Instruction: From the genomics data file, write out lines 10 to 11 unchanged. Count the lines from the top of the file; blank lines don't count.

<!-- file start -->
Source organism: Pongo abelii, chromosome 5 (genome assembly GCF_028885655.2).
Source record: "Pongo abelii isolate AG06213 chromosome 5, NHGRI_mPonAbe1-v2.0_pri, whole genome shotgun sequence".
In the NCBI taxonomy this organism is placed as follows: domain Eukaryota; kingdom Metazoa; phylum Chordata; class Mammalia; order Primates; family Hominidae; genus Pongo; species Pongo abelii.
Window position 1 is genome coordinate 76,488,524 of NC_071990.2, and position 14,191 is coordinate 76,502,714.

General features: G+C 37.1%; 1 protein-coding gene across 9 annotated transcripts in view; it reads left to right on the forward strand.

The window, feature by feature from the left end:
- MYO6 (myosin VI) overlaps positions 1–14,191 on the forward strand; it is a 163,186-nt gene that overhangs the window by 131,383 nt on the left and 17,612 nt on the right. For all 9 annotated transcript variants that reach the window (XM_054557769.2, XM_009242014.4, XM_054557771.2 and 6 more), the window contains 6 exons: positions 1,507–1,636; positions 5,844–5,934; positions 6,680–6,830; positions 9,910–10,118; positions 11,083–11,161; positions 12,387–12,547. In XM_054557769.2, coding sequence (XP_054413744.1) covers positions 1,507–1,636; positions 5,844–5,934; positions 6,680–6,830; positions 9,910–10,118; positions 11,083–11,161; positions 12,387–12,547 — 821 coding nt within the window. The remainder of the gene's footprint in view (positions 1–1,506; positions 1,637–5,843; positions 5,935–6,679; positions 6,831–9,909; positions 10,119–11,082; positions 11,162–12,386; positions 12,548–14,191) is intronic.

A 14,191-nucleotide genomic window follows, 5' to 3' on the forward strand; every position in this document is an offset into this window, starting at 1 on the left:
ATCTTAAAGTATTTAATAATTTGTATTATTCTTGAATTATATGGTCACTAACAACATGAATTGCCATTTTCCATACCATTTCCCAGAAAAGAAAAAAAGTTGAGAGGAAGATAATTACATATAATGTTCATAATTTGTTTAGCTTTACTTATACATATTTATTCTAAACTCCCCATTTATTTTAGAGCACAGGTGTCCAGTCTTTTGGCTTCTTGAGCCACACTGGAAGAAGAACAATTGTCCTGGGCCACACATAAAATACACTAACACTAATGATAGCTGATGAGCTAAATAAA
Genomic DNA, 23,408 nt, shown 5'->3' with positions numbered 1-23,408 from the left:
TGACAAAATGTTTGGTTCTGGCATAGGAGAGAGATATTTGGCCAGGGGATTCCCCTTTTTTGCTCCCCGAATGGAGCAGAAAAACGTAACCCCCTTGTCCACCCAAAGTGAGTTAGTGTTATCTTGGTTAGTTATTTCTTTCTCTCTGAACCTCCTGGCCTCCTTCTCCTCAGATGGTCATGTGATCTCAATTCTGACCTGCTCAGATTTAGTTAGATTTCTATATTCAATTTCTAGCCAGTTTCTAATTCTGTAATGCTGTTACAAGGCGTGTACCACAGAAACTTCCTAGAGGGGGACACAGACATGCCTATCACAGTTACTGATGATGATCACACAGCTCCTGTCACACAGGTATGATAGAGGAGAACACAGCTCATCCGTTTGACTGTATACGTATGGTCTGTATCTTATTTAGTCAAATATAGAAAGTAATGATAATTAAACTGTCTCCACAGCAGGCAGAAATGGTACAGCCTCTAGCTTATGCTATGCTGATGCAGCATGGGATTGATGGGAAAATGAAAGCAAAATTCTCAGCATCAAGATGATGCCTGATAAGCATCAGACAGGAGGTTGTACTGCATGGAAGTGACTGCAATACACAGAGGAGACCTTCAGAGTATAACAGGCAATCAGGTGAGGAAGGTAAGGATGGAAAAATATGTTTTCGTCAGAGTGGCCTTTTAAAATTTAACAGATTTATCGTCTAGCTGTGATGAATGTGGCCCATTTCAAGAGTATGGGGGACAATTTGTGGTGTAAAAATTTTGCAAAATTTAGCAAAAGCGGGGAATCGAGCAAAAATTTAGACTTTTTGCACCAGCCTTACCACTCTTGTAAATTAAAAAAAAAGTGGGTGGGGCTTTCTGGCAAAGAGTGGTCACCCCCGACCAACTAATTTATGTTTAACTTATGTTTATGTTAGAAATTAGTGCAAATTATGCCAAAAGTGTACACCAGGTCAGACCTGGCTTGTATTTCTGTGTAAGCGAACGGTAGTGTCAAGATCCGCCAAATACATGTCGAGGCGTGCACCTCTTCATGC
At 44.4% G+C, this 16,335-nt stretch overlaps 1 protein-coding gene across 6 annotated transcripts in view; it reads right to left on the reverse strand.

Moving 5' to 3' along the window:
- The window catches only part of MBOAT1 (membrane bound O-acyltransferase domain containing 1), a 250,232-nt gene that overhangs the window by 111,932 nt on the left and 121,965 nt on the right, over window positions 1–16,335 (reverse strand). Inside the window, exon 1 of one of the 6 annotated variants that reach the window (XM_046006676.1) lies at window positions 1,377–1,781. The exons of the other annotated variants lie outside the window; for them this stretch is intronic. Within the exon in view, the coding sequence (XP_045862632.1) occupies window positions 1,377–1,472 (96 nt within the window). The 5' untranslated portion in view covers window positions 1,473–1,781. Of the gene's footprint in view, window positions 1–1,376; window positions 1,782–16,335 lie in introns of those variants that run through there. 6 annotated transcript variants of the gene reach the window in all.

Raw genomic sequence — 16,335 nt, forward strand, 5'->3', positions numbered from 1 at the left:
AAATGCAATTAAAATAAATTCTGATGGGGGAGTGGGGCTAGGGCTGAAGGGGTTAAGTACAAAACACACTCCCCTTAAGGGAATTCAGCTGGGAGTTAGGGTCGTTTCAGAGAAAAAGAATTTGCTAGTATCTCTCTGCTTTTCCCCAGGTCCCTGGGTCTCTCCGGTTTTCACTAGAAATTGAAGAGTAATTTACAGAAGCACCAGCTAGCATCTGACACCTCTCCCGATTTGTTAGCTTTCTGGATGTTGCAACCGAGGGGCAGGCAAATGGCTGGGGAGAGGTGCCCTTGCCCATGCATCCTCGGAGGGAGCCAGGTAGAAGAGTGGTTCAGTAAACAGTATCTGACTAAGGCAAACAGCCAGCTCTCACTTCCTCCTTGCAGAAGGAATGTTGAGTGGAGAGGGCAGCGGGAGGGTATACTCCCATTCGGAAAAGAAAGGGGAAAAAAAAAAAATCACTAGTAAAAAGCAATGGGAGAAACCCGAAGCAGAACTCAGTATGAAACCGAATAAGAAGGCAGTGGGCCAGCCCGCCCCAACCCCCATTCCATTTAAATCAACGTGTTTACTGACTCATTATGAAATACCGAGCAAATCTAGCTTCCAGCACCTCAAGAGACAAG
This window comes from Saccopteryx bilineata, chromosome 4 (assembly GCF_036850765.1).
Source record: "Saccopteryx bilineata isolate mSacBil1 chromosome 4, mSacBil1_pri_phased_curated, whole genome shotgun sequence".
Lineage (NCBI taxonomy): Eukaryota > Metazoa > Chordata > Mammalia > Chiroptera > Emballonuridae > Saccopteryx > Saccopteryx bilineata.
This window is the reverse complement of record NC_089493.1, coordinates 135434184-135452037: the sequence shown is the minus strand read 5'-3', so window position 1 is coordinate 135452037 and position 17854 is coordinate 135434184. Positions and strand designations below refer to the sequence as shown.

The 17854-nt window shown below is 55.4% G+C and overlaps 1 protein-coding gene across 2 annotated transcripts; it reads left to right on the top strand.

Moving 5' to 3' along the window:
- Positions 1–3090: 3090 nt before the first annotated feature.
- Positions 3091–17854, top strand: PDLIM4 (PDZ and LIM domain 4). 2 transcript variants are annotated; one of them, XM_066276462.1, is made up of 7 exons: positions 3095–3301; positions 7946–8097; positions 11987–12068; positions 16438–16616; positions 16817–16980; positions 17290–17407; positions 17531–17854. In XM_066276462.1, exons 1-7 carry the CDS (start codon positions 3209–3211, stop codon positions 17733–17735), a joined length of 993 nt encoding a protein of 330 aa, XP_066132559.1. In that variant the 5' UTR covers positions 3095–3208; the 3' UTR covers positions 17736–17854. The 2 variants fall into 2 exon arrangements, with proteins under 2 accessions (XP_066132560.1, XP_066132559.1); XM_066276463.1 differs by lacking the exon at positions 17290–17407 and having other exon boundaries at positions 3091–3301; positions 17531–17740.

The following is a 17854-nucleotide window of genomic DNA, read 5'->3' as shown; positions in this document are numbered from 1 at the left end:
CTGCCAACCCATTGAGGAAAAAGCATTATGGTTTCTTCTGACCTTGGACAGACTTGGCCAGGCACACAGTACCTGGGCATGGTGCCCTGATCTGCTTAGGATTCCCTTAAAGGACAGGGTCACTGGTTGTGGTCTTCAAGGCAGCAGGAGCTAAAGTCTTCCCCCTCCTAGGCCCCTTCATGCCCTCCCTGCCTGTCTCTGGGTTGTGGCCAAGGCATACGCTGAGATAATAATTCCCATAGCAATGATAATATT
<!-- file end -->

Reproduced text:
Genomic DNA, 23,408 nt, shown 5'->3' with positions numbered 1-23,408 from the left:
TGACAAAATGTTTGGTTCTGGCATAGGAGAGAGATATTTGGCCAGGGGATTCCCCTTTTTTGCTCCCCGAATGGAGCAGAAAAACGTAACCCCCTTGTCCACCCAAAGTGAGTTAGTGTTATCTTGGTTAGTTATTTCTTTCTCTCTGAACCTCCTGGCCTCCTTCTCCTCAGATGGTCATGTGATCTCAATTCTGACCTGCTCAGATTTAGTTAGATTTCTATATTCAATTTCTAGCCAGTTTCTAATTCTGTAATGCTGTTACAAGGCGTGTACCACAGAAACTTCCTAGAGGGGGACACAGACATGCCTATCACAGTTACTGATGATGATCACACAGCTCCTGTCACACAGGTATGATAGAGGAGAACACAGCTCATCCGTTTGACTGTATACGTATGGTCTGTATCTTATTTAGTCAAATATAGAAAGTAATGATAATTAAACTGTCTCCACAGCAGGCAGAAATGGTACAGCCTCTAGCTTATGCTATGCTGATGCAGCATGGGATTGATGGGAAAATGAAAGCAAAATTCTCAGCATCAAGATGATGCCTGATAAGCATCAGACAGGAGGTTGTACTGCATGGAAGTGACTGCAATACACAGAGGAGACCTTCAGAGTATAACAGGCAATCAGGTGAGGAAGGTAAGGATGGAAAAATATGTTTTCGTCAGAGTGGCCTTTTAAAATTTAACAGATTTATCGTCTAGCTGTGATGAATGTGGCCCATTTCAAGAGTATGGGGGACAATTTGTGGTGTAAAAATTTTGCAAAATTTAGCAAAAGCGGGGAATCGAGCAAAAATTTAGACTTTTTGCACCAGCCTTACCACTCTTGTAAATTAAAAAAAAAGTGGGTGGGGCTTTCTGGCAAAGAGTGGTCACCCCCGACCAACTAATTTATGTTTAACTTATGTTTATGTTAGAAATTAGTGCAAATTATGCCAAAAGTGTACACCAGGTCAGACCTGGCTTGTATTTCTGTGTAAGCGAACGGTAGTGTCAAGATCCGCCAAATACATGTCGAGGCGTGCACCTCTTCATGC